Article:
There Is No One Size Fits All for Aging: New Study Reveals New Measurements for Aging

Article ID: 644842

Released: 15-Dec-2015 9:05 AM EST

Source Newsroom: Stony Brook University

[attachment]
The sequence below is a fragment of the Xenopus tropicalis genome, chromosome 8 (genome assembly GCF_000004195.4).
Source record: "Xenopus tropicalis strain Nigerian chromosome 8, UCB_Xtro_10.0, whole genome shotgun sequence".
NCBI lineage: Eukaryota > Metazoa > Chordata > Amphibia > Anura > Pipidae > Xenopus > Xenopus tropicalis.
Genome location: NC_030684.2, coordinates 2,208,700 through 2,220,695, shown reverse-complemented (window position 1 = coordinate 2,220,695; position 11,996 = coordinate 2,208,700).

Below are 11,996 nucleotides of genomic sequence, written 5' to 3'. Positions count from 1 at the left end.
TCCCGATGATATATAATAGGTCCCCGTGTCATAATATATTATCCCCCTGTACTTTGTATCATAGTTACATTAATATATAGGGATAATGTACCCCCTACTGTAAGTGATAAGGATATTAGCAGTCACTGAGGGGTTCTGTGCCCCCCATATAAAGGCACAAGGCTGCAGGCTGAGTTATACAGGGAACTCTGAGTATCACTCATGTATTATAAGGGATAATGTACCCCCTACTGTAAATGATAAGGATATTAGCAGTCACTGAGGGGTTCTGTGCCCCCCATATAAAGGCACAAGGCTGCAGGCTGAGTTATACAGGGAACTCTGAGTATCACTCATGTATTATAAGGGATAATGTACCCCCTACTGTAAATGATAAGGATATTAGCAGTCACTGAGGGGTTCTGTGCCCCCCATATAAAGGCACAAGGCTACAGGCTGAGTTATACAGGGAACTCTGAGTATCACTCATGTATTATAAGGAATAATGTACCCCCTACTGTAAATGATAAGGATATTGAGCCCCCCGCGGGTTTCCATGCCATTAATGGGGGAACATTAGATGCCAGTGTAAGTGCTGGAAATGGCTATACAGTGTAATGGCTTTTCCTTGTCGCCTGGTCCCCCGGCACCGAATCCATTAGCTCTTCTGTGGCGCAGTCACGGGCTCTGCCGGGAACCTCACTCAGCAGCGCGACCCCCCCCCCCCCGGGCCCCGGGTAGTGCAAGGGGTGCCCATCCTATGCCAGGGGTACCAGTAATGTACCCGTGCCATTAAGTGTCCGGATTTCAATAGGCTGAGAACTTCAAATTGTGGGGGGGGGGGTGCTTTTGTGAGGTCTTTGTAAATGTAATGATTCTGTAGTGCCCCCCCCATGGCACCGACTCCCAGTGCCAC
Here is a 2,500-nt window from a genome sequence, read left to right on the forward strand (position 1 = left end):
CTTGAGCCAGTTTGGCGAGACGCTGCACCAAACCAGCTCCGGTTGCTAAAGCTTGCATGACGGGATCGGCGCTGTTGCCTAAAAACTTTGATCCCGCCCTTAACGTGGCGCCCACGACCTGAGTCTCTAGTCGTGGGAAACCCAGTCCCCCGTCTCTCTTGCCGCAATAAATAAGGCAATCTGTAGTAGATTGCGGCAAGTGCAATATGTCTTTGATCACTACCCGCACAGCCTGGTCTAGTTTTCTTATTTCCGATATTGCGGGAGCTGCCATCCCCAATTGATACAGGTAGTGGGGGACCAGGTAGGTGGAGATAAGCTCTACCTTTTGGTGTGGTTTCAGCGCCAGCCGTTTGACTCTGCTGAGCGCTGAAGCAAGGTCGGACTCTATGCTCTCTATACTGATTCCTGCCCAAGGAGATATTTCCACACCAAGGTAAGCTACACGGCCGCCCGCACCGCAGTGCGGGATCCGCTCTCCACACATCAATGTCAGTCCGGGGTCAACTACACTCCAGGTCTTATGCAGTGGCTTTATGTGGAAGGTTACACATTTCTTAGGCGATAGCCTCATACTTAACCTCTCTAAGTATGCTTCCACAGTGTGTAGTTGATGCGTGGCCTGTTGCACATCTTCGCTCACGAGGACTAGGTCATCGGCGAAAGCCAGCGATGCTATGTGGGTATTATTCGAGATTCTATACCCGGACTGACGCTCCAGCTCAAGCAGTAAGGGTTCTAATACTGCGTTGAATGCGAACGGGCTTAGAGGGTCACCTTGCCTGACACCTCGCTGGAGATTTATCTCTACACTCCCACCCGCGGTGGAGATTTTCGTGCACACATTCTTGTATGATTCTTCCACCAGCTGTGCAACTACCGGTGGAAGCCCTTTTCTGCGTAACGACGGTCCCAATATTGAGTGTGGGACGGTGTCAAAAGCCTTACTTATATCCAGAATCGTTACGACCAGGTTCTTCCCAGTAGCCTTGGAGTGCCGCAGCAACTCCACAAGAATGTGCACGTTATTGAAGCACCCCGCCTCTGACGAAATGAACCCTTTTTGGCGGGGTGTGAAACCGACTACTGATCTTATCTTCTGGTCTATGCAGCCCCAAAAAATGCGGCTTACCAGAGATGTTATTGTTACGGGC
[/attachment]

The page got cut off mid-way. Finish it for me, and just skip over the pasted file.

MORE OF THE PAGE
Newswise — Conventional measures of population aging are “biased and misleading” because they are only based on one factor, chronological age, assert Warren Sanderson, a Professor of Economics at Stony Brook University, and Sergei Scherbov, a project leader at an Austrian research institute. Rather, they present in a new study four different measurements – economic dependency ratio, healthcare cost dependency ratio, pension dependency ratio, and prospective dependency ratio – that offer a more dynamic and effective determination of aging. Their findings are being published in the journal Population and Development Review, today, Tuesday, Dec. 15, 2016. “21st Century will be known as the era of aging,” declares Sanderson. “We should start discussing it using 21st Century tools -- not using the antiquated ‘old age’ dependency ratio (defining people as becoming old age dependents when they reach age 65) but rather those that fully account for the expected number of years people have left to live. Aging is not one static number; it is a multidimensional phenomena." He and Scherbov explain these four new tools: 1.Economic Dependency Ratio: This ratio doesn't assume that everyone at the age of 65 retires. It also doesn't assume that anyone younger than 65 is working. It determined that people are working past 65 years old; therefore, changing their economic status. The old age ration assumes everyone at 65 retires. 2. Healthcare Cost Dependency Ratio: This ratio determined that healthcare costs sky rocket during the last few years of your life. The old age dependency ratio suggested that healthcare increased at 65 - because that's the assumed retirement age. 3. Pension Dependency Ratio. The assumption is that people get public pensions at 65; however, this is not the case. In most wealthy countries, normal public pensions are rising. A number of countries, such as Sweden, Norway and Italy, have pension payouts linked to life expectancy. 4. Prospective Dependency Ratio: This suggests that we should be looking at how many birthdays the person will have, rather than how many the person has had. People are assumed to become old age dependent at 65 but that is not the case as life expectancy is rising. Given that the number of people over age 65 is expected to sharply increase over the next decade, Dr. Sanderson’s views take on great relevancy and, therefore, would be of interest to your audience. To this end, I would welcome the opportunity to have you speak with Dr. Sanderson to learn more about his findings. I would also be happy to provide you with a copy of his journal paper.


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